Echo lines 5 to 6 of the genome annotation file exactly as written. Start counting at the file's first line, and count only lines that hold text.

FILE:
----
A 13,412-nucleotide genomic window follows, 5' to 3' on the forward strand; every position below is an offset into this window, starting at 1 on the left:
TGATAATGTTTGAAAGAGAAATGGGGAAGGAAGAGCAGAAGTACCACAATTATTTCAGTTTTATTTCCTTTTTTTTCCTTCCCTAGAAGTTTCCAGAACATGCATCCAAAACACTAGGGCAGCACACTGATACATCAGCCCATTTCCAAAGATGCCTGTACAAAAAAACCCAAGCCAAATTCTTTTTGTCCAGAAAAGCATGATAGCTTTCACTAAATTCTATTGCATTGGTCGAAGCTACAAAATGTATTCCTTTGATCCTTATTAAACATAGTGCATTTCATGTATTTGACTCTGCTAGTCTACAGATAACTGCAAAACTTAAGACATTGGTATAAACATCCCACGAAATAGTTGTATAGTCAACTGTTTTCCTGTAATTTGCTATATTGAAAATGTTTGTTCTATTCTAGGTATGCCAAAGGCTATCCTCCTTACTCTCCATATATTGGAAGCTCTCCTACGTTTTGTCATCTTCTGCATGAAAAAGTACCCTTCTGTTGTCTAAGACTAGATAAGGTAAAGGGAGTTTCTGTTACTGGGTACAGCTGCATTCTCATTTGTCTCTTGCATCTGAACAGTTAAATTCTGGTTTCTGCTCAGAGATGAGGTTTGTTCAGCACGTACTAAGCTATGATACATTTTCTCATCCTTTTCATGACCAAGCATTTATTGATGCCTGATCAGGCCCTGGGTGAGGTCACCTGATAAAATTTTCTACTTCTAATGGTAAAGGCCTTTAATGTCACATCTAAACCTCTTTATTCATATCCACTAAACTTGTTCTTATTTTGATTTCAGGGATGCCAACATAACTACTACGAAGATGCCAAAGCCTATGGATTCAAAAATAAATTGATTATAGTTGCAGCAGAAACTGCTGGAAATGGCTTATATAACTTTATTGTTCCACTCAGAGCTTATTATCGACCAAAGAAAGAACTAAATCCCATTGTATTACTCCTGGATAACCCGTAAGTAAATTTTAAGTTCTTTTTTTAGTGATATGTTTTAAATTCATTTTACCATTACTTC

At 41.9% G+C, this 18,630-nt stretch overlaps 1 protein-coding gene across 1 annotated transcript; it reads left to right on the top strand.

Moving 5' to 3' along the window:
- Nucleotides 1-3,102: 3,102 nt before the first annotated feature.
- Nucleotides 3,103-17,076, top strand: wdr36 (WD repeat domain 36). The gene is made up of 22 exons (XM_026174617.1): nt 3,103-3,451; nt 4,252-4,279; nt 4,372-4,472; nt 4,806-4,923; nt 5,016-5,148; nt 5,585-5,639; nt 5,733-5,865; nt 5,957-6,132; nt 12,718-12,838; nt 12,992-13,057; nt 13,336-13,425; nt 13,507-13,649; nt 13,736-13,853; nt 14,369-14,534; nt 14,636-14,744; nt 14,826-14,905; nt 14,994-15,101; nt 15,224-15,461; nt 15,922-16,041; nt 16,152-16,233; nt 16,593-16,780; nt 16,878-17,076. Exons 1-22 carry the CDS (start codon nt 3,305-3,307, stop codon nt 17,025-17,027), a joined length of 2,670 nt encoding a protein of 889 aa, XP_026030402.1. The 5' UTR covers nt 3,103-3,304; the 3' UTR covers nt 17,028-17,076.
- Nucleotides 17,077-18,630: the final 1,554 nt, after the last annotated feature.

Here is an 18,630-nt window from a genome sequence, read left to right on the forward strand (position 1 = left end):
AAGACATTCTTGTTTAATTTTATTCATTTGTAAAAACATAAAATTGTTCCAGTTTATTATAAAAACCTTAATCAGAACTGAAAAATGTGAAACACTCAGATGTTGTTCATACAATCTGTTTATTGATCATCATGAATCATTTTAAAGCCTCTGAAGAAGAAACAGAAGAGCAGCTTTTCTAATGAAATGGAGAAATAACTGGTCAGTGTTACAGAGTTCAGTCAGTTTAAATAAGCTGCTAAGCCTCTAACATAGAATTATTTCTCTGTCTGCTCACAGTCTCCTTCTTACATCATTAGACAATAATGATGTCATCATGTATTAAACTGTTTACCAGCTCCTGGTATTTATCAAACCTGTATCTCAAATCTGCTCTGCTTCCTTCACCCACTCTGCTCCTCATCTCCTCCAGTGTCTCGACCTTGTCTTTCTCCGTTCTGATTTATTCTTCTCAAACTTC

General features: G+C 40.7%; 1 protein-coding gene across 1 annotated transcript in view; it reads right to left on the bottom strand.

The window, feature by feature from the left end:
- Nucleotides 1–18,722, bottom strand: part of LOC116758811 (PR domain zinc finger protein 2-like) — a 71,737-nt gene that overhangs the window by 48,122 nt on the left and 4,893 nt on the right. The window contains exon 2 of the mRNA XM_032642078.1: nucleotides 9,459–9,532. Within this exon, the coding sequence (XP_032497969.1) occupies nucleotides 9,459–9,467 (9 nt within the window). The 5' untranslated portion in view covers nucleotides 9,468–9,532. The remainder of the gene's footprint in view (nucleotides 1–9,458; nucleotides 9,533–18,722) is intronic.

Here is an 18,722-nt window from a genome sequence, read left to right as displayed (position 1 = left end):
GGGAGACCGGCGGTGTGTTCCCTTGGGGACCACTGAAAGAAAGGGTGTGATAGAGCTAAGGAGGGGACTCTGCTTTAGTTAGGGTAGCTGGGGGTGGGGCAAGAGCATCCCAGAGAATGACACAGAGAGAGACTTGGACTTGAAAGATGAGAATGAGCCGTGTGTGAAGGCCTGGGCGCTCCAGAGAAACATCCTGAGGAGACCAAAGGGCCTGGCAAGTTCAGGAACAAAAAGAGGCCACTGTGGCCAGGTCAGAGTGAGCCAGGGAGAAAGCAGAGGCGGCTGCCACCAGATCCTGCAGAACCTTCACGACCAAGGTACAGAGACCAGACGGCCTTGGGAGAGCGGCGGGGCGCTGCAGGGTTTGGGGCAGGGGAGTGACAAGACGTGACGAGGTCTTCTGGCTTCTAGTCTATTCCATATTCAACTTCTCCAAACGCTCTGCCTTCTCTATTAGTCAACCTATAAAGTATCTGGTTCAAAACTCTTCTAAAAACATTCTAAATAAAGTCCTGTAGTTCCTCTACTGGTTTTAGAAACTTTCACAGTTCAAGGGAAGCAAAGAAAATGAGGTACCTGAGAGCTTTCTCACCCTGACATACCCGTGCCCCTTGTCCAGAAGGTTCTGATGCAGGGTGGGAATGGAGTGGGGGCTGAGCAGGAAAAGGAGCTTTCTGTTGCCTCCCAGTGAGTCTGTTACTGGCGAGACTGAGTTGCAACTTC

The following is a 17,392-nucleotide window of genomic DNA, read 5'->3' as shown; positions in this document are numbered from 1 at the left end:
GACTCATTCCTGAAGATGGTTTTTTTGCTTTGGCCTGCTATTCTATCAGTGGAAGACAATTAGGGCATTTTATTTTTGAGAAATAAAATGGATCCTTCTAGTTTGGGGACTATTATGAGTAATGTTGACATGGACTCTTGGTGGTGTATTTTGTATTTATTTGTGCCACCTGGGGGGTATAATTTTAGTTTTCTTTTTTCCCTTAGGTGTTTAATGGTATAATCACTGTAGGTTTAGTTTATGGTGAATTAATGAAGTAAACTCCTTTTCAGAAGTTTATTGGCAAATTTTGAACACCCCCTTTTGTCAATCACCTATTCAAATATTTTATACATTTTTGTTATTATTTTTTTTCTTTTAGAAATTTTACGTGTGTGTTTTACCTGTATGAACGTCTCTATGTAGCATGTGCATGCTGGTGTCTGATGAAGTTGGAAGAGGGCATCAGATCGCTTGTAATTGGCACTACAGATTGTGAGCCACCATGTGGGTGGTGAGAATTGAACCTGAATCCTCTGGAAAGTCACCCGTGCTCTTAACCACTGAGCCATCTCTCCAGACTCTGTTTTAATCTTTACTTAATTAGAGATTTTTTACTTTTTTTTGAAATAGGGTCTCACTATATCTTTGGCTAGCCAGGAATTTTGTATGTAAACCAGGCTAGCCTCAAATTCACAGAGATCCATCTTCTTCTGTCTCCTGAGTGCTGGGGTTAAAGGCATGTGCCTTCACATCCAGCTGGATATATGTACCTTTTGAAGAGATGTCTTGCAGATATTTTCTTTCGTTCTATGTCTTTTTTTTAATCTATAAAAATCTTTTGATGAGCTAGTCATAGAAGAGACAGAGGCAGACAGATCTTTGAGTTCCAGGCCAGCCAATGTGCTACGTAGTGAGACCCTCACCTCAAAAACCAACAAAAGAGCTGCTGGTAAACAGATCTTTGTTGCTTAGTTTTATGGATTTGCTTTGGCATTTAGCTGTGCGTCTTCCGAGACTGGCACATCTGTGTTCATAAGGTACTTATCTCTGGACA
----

- Nucleotides 1-3,102: 3,102 nt before the first annotated feature.
- Nucleotides 3,103-17,076, top strand: wdr36 (WD repeat domain 36). The gene is made up of 22 exons (XM_026174617.1): nt 3,103-3,451; nt 4,252-4,279; nt 4,372-4,472; nt 4,806-4,923; nt 5,016-5,148; nt 5,585-5,639; nt 5,733-5,865; nt 5,957-6,132; nt 12,718-12,838; nt 12,992-13,057; nt 13,336-13,425; nt 13,507-13,649; nt 13,736-13,853; nt 14,369-14,534; nt 14,636-14,744; nt 14,826-14,905; nt 14,994-15,101; nt 15,224-15,461; nt 15,922-16,041; nt 16,152-16,233; nt 16,593-16,780; nt 16,878-17,076. Exons 1-22 carry the CDS (start codon nt 3,305-3,307, stop codon nt 17,025-17,027), a joined length of 2,670 nt encoding a protein of 889 aa, XP_026030402.1. The 5' UTR covers nt 3,103-3,304; the 3' UTR covers nt 17,028-17,076.